Cross Threading?


The RapidChange Automatic Tool Changer system works as well as your CNC machine. Your machine will need to be repeatable. In other words, missed steps will cause misalignment. If you have closed looped steppers you will not have this problem.

For tool changes, you should have a highly repeatable process, which is independent of how precise it is. Endstops for example are not precise, but they are extremely repeatable if you approach them at the same vector. That’s why homing works in 2 iterations.

Dual gantry systems are very good at getting out of square, causing the misalignment that you may not have seen yet. This can happen for multiple reasons, the most important ones being open loop steppers running too fast or accelerating too fast. But it happens for a more practical reason as well: a lot of (frequently used) cheap TB6600 drivers out there are unreliable and will just miss steps during normal operations, which will cause this misalignment in an hour or less.

There’s also a simple solution: add an optional homing cycle before using your tool changer (before every change). Or even better: g53 g0 x0y0 and then $H home x,y. If the g0 fails and runs into an endstop, it’s out of square and will alarm; normally it will just home without a change. Closed loop users won’t need it, it’s only required for open loop systems. That will render cross threading virtually impossible in most cases. Also, the CNC system itself should arguably alarm if a homing cycle doesn’t return to zero, because it’s an indication of a bigger problem.

Cross Threading: 

ACTUALLY cross threading the hardened steel of the spindle would require EXTREME torque, far beyond the 14 foot pounds that our system delivers. The only potential problem is for the nut to become stuck at the start of the threading process. The ONLY way this could possibly happen would be through GROSS MISALIGNMENT where the spindle shaft is NOT perpendicular to the magazine.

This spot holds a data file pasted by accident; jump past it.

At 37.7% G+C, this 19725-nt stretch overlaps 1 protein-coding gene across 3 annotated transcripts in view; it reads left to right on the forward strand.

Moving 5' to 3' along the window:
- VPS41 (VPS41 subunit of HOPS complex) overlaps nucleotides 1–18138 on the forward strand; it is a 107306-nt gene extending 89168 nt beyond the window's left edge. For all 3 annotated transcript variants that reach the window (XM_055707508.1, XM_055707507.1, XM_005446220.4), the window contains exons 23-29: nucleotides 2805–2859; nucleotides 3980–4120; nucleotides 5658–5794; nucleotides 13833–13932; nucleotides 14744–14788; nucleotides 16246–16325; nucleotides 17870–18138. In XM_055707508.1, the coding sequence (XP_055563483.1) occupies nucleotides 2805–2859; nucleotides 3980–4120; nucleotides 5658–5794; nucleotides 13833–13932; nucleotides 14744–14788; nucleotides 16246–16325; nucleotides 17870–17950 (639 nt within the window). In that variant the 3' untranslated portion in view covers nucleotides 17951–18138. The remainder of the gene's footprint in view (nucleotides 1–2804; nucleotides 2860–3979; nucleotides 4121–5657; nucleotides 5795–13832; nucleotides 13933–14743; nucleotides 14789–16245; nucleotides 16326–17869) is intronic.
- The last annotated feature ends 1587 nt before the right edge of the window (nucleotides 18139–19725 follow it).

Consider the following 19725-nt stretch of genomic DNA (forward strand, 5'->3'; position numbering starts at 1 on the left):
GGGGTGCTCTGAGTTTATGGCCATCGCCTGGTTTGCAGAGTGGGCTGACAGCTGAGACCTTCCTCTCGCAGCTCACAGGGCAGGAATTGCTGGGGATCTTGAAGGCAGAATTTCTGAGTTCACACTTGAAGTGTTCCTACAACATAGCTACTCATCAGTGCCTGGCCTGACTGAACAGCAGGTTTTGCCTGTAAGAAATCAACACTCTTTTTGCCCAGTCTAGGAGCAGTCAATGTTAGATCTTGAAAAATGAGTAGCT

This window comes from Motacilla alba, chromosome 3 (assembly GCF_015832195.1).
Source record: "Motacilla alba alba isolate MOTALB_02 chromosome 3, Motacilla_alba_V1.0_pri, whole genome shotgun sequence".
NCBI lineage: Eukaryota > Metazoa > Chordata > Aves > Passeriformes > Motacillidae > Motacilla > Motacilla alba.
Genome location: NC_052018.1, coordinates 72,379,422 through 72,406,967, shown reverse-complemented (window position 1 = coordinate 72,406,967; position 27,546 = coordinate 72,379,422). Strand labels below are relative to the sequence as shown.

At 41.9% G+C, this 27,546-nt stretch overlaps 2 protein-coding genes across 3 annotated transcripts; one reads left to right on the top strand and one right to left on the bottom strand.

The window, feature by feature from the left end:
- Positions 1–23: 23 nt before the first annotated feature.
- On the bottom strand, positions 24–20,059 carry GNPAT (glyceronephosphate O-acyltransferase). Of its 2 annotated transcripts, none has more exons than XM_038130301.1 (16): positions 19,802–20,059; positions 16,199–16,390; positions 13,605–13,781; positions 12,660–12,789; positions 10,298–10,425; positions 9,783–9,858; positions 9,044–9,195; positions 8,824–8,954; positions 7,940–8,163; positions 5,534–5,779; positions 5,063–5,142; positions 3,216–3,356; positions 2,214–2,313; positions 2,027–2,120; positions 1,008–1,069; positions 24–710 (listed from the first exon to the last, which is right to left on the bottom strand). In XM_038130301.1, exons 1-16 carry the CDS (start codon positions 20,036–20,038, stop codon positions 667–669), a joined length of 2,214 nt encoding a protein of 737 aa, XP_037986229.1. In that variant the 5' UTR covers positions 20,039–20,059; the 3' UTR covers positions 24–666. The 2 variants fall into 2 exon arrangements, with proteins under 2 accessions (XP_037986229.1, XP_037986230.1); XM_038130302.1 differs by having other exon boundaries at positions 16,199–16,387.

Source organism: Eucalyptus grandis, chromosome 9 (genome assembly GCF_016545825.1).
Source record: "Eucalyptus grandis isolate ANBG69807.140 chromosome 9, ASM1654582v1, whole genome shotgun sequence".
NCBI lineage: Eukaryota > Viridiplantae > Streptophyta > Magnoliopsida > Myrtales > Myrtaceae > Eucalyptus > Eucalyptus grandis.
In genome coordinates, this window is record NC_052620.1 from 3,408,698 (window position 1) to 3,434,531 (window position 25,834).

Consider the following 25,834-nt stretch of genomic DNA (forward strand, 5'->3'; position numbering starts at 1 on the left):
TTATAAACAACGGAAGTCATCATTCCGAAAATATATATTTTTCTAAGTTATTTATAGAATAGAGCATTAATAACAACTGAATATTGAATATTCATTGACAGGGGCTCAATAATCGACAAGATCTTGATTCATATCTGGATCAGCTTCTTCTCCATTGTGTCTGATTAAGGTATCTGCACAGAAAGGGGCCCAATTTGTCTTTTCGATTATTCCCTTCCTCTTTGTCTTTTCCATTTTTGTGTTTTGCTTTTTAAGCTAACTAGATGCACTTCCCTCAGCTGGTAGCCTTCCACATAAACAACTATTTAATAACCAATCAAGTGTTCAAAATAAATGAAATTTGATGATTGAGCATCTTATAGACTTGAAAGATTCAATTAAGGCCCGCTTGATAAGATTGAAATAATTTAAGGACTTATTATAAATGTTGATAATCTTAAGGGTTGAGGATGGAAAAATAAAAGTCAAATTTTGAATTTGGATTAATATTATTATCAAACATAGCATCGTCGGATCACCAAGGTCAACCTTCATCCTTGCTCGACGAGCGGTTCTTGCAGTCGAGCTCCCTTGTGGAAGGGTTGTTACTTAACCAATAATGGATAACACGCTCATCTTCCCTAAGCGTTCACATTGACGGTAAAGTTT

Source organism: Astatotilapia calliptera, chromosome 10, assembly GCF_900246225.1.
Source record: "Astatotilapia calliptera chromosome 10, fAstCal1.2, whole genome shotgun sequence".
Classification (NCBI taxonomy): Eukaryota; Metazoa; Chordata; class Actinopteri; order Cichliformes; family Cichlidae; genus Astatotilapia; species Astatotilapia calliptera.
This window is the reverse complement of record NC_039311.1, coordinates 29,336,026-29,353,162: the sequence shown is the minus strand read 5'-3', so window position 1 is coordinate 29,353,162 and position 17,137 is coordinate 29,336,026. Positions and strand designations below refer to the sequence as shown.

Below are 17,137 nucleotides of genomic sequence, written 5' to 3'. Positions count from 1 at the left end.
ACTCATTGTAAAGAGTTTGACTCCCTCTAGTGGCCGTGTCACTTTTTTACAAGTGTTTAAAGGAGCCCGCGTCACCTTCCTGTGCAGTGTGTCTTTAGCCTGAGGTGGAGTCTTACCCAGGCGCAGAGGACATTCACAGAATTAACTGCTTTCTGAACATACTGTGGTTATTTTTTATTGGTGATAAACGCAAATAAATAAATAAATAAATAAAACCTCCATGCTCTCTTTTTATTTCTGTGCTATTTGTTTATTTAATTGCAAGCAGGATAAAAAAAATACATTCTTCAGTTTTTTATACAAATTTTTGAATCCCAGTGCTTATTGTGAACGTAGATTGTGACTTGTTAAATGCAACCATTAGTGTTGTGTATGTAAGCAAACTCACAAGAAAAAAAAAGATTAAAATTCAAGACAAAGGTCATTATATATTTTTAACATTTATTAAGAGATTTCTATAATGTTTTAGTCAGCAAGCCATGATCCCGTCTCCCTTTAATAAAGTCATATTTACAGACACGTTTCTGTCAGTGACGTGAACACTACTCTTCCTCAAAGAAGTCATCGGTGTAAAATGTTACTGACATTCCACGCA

After thousands of tool changes I have found that the only time it fails is when I force it to. The precision and repeatability of CNC and the RapidChange ATC Magazine, inherently prevent this from occurring!

Manual tool changes are a hassle for many reasons, mainly because it’s difficult to start the threading process by hand. Precisely holding the nut relative to the spindle shaft is not that easy when you’re trying to do it quickly. We just end up fumbling around until they line up and we can finally thread the nut. Then we grab our wrenches and finish tightening it.

This brought to mind the fear of cross threading when I tested the first prototype and I will admit, it was a tense moment. I was almost waiting for it to happen, when suddenly it smoothly loaded the tool and I jumped for joy. Then it became obvious as I remembered that a CNC is a precision machine. It will return to the same location in X Y and Z and in the same orientation vertically every single time without fail. This is why we use computer numerical controls on machines in the first place. When the clamping nut is in the same location and orientation every single time, why wouldn’t the nut thread perfectly?

The RapidChange ATC Magazine holds the clamping nut precisely in the same location and orientation after being unloaded every time due to the design of our RapidChange Socket (which by the way is NOT a hexagon, this geometry does not work when unloading the tool).

Every time a tool is loaded, if the spindle and nut are always precisely aligned and oriented, this makes it far more repeatable and accurate than changing tools by hand,

not to mention much faster.

Happy tool changes!

Updated on October 20, 2023

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